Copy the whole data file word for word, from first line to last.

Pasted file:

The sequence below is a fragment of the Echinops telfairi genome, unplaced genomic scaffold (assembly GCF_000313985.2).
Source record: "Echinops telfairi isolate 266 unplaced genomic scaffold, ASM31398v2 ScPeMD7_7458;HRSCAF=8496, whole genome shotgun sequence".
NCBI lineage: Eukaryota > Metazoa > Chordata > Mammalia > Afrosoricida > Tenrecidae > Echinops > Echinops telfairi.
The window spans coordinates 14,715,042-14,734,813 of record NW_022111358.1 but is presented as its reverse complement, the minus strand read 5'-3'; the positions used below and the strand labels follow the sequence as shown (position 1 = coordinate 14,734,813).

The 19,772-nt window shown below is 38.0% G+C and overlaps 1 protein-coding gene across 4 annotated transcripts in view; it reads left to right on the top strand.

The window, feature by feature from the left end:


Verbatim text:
The sequence below is a fragment of the Echinops telfairi genome, unplaced genomic scaffold (assembly GCF_000313985.2).
Source record: "Echinops telfairi isolate 266 unplaced genomic scaffold, ASM31398v2 ScPeMD7_7458;HRSCAF=8496, whole genome shotgun sequence".
NCBI lineage: Eukaryota > Metazoa > Chordata > Mammalia > Afrosoricida > Tenrecidae > Echinops > Echinops telfairi.
The window spans coordinates 14,715,042-14,734,813 of record NW_022111358.1 but is presented as its reverse complement, the minus strand read 5'-3'; the positions used below and the strand labels follow the sequence as shown (position 1 = coordinate 14,734,813).

The 19,772-nt window shown below is 38.0% G+C and overlaps 1 protein-coding gene across 4 annotated transcripts in view; it reads left to right on the top strand.

The window, feature by feature from the left end: